Do you have a passion for making things entirely by hand or appreciate it in other people? In my teens and twenties, I got a thrill out of being my own mechanic on my old '75 Mustang. Yep, I've changed a few water pumps and brake pads. I have sewn every stitch of handmade rag dolls with a needle and thread (no machine stitching), and I prefer to cook from scratch. Isn't it much more rewarding to gather family and friends to put in fence posts, and raise barns? So naturally for me, prepping the fleece, learning to spin, and then making things from the alpacas' luscious fiber is my idea of happiness! -Kaylen

Monday, August 1, 2011

DIY Livestock Watering System

In the spirit of re-purposing, recycling, and saving money, here is how we fill two troughs on either side of a fence with one hose.

Chris took two large storage tubs we had on hand and put them on either side of the fence separating the boys and girls.

He cut out half of each lid to make a large opening.  This keeps the water cleaner and cooler.  It also makes a safe place to tuck a water heating element in the winter.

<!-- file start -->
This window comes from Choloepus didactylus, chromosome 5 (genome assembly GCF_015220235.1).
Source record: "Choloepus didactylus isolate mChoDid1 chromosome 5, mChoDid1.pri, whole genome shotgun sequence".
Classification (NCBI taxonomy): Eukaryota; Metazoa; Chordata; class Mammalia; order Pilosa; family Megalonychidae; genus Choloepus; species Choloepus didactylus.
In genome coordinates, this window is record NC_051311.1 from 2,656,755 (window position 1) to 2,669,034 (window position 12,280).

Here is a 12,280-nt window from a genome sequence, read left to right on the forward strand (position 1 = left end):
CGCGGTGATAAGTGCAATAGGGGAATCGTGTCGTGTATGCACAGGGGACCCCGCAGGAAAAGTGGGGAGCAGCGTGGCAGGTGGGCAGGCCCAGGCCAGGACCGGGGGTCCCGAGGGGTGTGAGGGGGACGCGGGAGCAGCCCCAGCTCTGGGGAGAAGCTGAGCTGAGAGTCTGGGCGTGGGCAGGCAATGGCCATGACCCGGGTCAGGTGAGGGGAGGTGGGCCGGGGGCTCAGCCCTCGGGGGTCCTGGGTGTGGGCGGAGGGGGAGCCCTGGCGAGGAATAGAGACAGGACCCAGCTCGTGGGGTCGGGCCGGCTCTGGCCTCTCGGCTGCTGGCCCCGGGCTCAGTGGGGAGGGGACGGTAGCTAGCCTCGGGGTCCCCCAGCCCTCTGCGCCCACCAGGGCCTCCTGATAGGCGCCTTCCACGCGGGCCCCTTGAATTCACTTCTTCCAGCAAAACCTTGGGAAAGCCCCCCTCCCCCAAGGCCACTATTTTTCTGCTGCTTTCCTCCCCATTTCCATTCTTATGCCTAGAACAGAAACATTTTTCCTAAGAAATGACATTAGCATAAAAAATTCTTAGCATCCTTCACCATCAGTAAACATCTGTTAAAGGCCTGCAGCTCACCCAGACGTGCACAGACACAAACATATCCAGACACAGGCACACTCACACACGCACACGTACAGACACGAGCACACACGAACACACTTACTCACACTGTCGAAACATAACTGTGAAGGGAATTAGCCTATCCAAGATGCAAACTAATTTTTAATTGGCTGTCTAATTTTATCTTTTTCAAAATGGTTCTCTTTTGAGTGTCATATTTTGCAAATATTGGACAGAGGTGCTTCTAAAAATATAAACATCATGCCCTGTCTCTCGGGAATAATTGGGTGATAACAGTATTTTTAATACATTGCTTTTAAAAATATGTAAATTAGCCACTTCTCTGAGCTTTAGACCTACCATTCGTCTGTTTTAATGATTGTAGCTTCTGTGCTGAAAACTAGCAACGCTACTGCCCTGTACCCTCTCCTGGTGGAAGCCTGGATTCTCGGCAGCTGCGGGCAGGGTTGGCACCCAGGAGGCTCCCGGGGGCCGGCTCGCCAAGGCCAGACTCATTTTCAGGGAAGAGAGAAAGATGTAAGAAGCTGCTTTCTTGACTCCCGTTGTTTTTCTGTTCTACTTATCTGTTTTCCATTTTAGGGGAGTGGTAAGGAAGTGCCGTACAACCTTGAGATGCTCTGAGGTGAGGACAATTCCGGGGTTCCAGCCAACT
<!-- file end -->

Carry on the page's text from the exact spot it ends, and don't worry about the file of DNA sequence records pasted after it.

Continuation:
We have a boy who likes to step inside the troughs so Chris set them on top of  overturned tubs to make them higher.     

Chris used PVC plumbing pipe to create a divided water spout, attached it to the fence with hay bale twine, and ran our hose through the top securing  it with a large clamp.  

This cuts down on a lot of bucket filling and fits our budget for the moment.  It also makes me feel good about using what we have instead of always buying more.

I'm sure you can take this basic idea and adjust it to fit your needs.  It doesn't look fancy, but it'll work until you get plumbing out to the barn or pastures.  

Oh, and you'll want to secure the lids or this can happen! 

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